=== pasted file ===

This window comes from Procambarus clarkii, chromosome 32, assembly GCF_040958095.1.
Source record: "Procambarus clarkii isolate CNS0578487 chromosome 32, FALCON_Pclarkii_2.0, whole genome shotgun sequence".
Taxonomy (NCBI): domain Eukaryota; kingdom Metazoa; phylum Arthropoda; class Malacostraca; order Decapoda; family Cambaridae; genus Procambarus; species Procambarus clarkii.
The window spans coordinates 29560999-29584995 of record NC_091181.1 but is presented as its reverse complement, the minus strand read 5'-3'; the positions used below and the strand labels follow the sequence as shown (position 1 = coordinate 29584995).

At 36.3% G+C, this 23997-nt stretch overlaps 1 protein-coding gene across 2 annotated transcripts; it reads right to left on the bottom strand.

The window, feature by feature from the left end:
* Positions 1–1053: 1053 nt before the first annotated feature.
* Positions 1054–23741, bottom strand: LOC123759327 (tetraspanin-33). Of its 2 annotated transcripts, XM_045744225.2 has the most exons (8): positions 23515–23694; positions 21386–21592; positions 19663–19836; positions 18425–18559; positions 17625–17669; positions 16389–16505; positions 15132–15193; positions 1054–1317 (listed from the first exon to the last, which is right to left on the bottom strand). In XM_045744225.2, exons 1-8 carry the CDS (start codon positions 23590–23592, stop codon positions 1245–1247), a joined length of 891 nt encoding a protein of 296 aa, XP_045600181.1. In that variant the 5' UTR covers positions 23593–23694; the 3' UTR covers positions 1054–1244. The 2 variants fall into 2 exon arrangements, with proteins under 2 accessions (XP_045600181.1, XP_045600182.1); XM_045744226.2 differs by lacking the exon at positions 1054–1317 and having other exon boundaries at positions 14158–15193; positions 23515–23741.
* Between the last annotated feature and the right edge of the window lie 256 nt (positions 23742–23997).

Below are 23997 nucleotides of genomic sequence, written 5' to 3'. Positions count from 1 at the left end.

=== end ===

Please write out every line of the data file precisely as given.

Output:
This window comes from Procambarus clarkii, chromosome 32, assembly GCF_040958095.1.
Source record: "Procambarus clarkii isolate CNS0578487 chromosome 32, FALCON_Pclarkii_2.0, whole genome shotgun sequence".
Taxonomy (NCBI): domain Eukaryota; kingdom Metazoa; phylum Arthropoda; class Malacostraca; order Decapoda; family Cambaridae; genus Procambarus; species Procambarus clarkii.
The window spans coordinates 29560999-29584995 of record NC_091181.1 but is presented as its reverse complement, the minus strand read 5'-3'; the positions used below and the strand labels follow the sequence as shown (position 1 = coordinate 29584995).

At 36.3% G+C, this 23997-nt stretch overlaps 1 protein-coding gene across 2 annotated transcripts; it reads right to left on the bottom strand.

The window, feature by feature from the left end:
* Positions 1–1053: 1053 nt before the first annotated feature.
* Positions 1054–23741, bottom strand: LOC123759327 (tetraspanin-33). Of its 2 annotated transcripts, XM_045744225.2 has the most exons (8): positions 23515–23694; positions 21386–21592; positions 19663–19836; positions 18425–18559; positions 17625–17669; positions 16389–16505; positions 15132–15193; positions 1054–1317 (listed from the first exon to the last, which is right to left on the bottom strand). In XM_045744225.2, exons 1-8 carry the CDS (start codon positions 23590–23592, stop codon positions 1245–1247), a joined length of 891 nt encoding a protein of 296 aa, XP_045600181.1. In that variant the 5' UTR covers positions 23593–23694; the 3' UTR covers positions 1054–1244. The 2 variants fall into 2 exon arrangements, with proteins under 2 accessions (XP_045600181.1, XP_045600182.1); XM_045744226.2 differs by lacking the exon at positions 1054–1317 and having other exon boundaries at positions 14158–15193; positions 23515–23741.
* Between the last annotated feature and the right edge of the window lie 256 nt (positions 23742–23997).

Below are 23997 nucleotides of genomic sequence, written 5' to 3'. Positions count from 1 at the left end.